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SON mulls pact with China to check sale of sub-standard goods


Director-General of SON, Dr Paul Angya

Director-General of SON, Dr Paul Angya

To further ensure that goods being imported from China and other Asian countries conform to the nation’s industrial standard, the Standards Organisation of Nigeria (SON) has unveiled plans to seal a pact with the Chinese government on sale of such products to Nigerian importers.

Specifically, the Memorandum of Understanding (MoU) is expected to address the issuance of Certificate of Free Sale (CFS) to importers who request for the production of sub-standard goods for the country.

Indeed, Certificate of Free Sale are certificates (not pertaining to a particular production lot or export consignment) that indicate that the particular product(s) is marketed in Nigeria or eligible for export, and that the particular manufacturer has no unresolved enforcement actions pending before or taken by regulatory agencies.

In a chat with The Guardian, the Acting Director-General of SON, Dr. Paul Angya explained that the plan to sign a memorandum of understanding with the Republic of China is to stem the flow of substandard goods from China to Nigeria, saying that efforts to put pen to paper to curb such nefarious activity had proved abortive over the years.

He added that while it is established that China has a dual export policy for European and African markets, Nigeria needs a better deal to check the issue of dumping in the country.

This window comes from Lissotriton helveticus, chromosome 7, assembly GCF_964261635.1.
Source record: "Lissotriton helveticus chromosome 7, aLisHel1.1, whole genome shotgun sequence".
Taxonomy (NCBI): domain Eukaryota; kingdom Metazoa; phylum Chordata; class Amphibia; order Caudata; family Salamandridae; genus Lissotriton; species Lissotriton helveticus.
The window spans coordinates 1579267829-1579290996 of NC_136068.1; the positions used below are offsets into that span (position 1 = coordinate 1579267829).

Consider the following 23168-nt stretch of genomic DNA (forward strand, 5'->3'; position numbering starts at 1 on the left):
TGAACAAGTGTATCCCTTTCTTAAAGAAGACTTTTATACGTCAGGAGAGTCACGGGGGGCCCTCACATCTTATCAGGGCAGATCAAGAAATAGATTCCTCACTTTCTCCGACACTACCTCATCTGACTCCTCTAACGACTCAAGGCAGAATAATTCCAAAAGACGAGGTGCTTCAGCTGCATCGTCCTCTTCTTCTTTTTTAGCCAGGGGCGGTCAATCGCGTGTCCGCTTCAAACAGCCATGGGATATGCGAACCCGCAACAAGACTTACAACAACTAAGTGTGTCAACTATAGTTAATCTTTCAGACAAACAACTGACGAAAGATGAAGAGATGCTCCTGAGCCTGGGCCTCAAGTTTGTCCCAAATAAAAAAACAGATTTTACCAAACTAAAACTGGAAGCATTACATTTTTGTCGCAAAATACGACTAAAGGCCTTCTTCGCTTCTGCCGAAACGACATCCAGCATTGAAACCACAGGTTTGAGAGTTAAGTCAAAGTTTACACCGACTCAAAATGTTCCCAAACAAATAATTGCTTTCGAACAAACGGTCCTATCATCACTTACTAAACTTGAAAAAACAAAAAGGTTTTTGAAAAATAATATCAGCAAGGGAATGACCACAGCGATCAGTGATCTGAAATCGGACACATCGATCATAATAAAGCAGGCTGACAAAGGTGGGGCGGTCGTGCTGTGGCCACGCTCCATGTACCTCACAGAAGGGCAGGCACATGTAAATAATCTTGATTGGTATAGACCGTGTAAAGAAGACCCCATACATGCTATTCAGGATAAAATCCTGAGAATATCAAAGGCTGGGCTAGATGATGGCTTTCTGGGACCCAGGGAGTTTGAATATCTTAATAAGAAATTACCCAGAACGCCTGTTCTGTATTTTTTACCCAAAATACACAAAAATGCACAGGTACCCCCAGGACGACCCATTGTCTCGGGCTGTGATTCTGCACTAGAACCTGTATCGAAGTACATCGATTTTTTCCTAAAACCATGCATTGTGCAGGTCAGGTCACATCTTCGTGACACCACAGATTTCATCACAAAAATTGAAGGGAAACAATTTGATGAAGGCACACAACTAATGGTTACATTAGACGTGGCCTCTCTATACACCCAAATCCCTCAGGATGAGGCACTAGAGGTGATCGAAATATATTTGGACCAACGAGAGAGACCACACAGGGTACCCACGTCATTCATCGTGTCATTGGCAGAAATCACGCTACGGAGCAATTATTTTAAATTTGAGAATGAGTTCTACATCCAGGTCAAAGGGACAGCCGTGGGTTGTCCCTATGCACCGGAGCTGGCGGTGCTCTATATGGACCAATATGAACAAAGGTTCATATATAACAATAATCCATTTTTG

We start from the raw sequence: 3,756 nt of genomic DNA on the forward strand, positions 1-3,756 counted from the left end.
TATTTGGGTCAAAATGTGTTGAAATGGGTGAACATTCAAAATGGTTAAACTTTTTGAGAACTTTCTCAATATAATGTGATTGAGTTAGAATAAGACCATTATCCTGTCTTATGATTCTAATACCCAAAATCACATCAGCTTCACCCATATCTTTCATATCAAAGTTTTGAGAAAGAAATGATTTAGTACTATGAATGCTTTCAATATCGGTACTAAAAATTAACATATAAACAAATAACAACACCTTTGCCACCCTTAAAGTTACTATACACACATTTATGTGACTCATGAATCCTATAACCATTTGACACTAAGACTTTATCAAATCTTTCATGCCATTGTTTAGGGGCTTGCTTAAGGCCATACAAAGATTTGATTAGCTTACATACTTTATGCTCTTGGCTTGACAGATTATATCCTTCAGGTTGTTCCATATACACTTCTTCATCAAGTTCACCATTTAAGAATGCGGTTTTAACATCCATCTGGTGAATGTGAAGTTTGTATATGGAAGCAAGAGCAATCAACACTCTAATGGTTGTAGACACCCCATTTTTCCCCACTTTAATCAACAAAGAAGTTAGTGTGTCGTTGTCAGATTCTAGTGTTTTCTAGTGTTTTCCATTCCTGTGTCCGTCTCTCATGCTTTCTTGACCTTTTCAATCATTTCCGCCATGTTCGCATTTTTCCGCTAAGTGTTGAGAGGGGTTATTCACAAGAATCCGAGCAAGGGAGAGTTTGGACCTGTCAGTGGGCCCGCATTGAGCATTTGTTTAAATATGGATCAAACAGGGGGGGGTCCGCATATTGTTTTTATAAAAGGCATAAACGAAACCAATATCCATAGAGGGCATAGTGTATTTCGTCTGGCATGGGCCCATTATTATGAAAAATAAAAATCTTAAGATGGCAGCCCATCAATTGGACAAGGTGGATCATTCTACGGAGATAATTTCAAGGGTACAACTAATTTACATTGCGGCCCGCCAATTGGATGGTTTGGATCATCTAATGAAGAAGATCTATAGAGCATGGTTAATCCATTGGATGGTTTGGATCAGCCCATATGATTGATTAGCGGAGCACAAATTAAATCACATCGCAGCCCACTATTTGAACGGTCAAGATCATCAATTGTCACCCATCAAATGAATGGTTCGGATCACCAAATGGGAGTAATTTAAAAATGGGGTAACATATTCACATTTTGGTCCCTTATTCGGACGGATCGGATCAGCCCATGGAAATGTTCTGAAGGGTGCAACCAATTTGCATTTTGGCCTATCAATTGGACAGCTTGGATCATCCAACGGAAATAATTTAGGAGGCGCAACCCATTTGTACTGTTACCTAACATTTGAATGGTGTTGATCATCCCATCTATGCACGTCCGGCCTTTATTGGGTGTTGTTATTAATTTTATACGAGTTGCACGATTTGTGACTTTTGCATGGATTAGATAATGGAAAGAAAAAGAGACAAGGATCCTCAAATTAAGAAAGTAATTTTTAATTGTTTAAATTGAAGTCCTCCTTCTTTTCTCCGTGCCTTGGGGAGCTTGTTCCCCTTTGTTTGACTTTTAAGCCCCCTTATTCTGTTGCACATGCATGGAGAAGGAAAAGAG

“We have been calling for a pact with the Chinese government to compel them to ensure that the same applicable standards obtainable in Europe also apply to Nigeria, but as we speak, they have refused to sign that MoU.

“We are hoping that with the new government, some pressure can be brought to bear on the Chinese authorities to sign that MoU and do their part in stemming the flow of these substandard products to Nigeria. China produces based on what businessmen demand. We are hoping to engage the Chinese authority on this issue,” he said.

According to him, the national quality policy defines the national quality infrastructure, stressing that apart from laying down rules and regulations, the policy makes a survey of the global market situation and defines the modalities to trade at the international market.

In his words: “The previous administration could not approve the national quality policy because it required approval from the Federal Executive Council (FEC) and since 2015, we have been on the job to get the government to adopt the national quality policy and the concomitant national quality infrastructure. This model has worked elsewhere and it is believed that if it truly comes on stream and we have institutions that evaluates laboratories and also give accreditation to test our products for the export market, only then we will be ready for diversification.”

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Dr. Paul AngyaSON
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